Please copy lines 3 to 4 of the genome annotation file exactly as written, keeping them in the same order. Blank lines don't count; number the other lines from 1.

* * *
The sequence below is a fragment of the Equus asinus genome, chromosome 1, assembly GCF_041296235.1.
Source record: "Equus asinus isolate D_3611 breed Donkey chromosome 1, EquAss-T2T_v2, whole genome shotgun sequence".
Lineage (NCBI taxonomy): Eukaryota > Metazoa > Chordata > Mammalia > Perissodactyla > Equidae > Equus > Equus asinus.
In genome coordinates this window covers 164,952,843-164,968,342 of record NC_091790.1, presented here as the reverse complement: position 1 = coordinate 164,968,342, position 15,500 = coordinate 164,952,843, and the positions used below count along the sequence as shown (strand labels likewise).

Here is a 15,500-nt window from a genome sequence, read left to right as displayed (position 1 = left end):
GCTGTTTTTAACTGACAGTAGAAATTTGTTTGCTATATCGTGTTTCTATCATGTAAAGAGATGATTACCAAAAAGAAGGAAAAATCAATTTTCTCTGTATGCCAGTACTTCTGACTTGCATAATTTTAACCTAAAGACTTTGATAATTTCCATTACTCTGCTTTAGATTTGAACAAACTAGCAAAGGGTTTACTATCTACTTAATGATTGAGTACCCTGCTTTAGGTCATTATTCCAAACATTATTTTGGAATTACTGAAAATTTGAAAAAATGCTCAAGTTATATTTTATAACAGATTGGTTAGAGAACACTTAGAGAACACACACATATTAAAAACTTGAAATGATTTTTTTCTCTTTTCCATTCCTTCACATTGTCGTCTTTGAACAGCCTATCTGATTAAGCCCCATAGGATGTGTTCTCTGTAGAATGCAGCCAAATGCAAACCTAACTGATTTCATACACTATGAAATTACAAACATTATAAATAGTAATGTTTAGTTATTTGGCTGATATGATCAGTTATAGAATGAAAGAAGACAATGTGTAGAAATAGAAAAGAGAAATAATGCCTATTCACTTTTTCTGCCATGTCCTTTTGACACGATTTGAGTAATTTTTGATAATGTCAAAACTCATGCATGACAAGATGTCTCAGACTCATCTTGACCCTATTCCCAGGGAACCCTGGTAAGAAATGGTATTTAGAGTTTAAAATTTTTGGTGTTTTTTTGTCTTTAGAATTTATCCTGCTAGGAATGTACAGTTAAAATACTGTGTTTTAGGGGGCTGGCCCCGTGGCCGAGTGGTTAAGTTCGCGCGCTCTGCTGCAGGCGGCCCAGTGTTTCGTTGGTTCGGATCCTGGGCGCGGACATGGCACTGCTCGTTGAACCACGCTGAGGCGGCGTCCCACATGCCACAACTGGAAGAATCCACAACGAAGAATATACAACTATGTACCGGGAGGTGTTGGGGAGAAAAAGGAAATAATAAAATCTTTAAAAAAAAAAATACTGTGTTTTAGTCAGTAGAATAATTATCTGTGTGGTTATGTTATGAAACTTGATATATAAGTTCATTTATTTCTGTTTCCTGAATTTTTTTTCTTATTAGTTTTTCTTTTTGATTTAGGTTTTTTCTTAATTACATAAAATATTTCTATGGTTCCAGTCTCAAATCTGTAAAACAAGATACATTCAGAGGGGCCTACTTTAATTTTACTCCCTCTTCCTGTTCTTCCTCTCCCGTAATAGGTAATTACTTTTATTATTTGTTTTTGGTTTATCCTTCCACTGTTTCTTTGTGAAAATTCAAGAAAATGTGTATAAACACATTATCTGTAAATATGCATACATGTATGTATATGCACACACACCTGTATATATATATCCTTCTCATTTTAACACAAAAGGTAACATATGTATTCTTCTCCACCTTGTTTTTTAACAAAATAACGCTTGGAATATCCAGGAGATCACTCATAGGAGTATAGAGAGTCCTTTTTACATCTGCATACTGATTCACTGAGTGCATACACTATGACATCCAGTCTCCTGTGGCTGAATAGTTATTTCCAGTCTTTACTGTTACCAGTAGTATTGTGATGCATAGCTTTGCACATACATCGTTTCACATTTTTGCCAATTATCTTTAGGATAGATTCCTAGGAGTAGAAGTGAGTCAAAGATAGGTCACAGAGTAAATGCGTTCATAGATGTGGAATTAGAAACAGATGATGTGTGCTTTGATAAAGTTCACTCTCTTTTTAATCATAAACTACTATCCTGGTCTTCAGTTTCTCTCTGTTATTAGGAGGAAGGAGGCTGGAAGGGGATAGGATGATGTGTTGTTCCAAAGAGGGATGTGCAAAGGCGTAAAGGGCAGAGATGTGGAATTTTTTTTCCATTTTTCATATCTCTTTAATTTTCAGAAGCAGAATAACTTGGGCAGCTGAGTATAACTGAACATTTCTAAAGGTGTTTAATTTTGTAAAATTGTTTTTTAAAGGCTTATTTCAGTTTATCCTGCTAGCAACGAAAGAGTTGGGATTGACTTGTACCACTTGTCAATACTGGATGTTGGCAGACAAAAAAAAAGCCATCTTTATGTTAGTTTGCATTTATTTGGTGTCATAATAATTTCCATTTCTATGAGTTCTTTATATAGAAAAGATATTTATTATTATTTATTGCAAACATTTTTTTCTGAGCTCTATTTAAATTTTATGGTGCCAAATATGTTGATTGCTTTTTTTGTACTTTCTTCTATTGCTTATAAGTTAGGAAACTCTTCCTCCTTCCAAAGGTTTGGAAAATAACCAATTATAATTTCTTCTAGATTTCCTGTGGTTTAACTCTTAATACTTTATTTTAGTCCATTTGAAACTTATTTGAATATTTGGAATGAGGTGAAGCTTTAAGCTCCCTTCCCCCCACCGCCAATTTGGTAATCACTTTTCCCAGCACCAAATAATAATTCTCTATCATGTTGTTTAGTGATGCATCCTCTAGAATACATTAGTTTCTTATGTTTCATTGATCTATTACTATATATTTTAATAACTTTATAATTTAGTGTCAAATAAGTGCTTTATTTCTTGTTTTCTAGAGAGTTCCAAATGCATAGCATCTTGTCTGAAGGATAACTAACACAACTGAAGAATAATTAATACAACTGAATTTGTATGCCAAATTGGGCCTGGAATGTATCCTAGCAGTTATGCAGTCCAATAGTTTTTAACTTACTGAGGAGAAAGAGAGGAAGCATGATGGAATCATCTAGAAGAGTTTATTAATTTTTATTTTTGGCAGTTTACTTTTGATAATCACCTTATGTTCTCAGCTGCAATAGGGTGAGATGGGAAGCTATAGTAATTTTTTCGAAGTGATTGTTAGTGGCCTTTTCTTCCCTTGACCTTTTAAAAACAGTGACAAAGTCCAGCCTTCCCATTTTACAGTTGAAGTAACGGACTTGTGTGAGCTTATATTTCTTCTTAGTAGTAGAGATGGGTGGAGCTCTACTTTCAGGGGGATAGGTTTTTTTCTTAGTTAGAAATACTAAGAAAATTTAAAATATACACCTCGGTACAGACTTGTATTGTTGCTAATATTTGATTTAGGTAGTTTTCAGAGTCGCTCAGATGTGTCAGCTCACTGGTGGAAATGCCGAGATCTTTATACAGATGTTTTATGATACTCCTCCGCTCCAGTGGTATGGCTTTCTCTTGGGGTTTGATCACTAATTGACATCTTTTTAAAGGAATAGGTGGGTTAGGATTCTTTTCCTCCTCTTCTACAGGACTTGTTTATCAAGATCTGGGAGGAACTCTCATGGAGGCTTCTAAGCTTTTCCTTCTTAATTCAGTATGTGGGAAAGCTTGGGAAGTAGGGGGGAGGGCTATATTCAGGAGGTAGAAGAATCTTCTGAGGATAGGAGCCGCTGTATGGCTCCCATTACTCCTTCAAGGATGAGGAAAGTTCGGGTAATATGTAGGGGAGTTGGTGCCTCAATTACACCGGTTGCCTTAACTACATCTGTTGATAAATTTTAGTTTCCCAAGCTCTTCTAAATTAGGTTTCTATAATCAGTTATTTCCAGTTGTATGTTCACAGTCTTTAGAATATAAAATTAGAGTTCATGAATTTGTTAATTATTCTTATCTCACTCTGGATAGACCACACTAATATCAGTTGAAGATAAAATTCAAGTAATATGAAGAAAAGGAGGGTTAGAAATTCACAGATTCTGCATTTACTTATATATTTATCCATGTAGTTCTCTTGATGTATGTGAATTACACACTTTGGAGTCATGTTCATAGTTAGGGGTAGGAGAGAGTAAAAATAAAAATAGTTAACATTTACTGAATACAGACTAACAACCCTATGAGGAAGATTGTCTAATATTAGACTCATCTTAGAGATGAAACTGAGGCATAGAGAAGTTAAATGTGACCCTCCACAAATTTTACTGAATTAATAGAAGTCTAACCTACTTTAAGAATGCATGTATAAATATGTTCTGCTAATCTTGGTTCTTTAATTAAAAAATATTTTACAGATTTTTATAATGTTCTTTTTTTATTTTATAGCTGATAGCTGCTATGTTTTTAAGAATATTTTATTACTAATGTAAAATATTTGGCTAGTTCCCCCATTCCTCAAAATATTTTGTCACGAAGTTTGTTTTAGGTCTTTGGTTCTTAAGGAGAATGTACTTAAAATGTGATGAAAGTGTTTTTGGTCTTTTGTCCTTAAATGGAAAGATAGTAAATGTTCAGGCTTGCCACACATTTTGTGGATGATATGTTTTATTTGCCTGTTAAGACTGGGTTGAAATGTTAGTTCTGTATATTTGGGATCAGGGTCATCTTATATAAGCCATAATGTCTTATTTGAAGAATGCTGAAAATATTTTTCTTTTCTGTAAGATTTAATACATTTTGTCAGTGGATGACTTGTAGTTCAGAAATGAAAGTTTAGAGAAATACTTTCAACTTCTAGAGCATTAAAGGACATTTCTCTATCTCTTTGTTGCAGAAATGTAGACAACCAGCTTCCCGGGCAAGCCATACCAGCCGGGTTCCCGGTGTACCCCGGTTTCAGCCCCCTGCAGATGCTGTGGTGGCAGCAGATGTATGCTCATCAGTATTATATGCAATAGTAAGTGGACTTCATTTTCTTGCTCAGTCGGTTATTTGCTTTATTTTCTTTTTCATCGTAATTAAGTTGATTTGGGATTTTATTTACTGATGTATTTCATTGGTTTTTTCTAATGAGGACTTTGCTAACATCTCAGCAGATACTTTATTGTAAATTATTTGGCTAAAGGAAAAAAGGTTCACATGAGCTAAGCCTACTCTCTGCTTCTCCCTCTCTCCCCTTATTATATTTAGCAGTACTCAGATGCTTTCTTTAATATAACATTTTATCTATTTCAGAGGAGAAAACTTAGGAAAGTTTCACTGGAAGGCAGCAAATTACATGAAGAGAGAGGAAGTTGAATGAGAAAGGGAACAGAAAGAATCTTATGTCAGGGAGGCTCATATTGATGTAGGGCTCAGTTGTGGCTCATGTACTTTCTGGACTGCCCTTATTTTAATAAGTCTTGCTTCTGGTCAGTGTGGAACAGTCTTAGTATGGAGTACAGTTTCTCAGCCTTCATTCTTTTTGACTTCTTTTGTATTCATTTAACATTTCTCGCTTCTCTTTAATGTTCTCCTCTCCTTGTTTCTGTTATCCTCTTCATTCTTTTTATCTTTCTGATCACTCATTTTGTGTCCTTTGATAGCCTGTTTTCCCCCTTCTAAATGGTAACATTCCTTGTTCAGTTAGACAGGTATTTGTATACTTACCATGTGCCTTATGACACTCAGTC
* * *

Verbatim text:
Lineage (NCBI taxonomy): Eukaryota > Metazoa > Chordata > Mammalia > Perissodactyla > Equidae > Equus > Equus asinus.
In genome coordinates this window covers 164,952,843-164,968,342 of record NC_091790.1, presented here as the reverse complement: position 1 = coordinate 164,968,342, position 15,500 = coordinate 164,952,843, and the positions used below count along the sequence as shown (strand labels likewise).